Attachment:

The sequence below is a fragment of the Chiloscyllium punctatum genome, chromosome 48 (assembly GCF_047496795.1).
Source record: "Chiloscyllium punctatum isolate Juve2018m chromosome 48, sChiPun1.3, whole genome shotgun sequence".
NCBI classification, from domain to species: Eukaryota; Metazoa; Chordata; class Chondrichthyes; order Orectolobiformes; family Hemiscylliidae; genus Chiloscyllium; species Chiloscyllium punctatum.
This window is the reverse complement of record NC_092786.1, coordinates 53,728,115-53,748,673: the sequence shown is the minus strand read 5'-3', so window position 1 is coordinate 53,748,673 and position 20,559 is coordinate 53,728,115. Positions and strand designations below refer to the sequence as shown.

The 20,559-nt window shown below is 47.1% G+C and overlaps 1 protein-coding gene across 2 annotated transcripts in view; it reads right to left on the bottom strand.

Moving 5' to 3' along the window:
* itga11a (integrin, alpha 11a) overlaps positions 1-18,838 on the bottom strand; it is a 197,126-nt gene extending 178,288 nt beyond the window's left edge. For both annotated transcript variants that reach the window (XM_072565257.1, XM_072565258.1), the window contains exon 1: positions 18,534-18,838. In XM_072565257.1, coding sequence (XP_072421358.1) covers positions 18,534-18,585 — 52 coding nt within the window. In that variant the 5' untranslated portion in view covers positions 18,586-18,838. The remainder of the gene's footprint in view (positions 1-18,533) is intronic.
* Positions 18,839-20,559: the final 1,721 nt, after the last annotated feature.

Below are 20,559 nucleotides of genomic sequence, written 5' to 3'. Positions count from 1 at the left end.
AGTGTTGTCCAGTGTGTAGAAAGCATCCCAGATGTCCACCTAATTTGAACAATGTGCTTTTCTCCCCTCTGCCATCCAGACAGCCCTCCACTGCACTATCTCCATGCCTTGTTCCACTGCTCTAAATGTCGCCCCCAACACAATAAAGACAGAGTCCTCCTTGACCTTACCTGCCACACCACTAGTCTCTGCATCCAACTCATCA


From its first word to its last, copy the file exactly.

The sequence below is a fragment of the Chiloscyllium punctatum genome, chromosome 48 (assembly GCF_047496795.1).
Source record: "Chiloscyllium punctatum isolate Juve2018m chromosome 48, sChiPun1.3, whole genome shotgun sequence".
NCBI classification, from domain to species: Eukaryota; Metazoa; Chordata; class Chondrichthyes; order Orectolobiformes; family Hemiscylliidae; genus Chiloscyllium; species Chiloscyllium punctatum.
This window is the reverse complement of record NC_092786.1, coordinates 53,728,115-53,748,673: the sequence shown is the minus strand read 5'-3', so window position 1 is coordinate 53,748,673 and position 20,559 is coordinate 53,728,115. Positions and strand designations below refer to the sequence as shown.

The 20,559-nt window shown below is 47.1% G+C and overlaps 1 protein-coding gene across 2 annotated transcripts in view; it reads right to left on the bottom strand.

Moving 5' to 3' along the window:
* itga11a (integrin, alpha 11a) overlaps positions 1-18,838 on the bottom strand; it is a 197,126-nt gene extending 178,288 nt beyond the window's left edge. For both annotated transcript variants that reach the window (XM_072565257.1, XM_072565258.1), the window contains exon 1: positions 18,534-18,838. In XM_072565257.1, coding sequence (XP_072421358.1) covers positions 18,534-18,585 — 52 coding nt within the window. In that variant the 5' untranslated portion in view covers positions 18,586-18,838. The remainder of the gene's footprint in view (positions 1-18,533) is intronic.
* Positions 18,839-20,559: the final 1,721 nt, after the last annotated feature.

Below are 20,559 nucleotides of genomic sequence, written 5' to 3'. Positions count from 1 at the left end.
AGTGTTGTCCAGTGTGTAGAAAGCATCCCAGATGTCCACCTAATTTGAACAATGTGCTTTTCTCCCCTCTGCCATCCAGACAGCCCTCCACTGCACTATCTCCATGCCTTGTTCCACTGCTCTAAATGTCGCCCCCAACACAATAAAGACAGAGTCCTCCTTGACCTTACCTGCCACACCACTAGTCTCTGCATCCAACTCATCA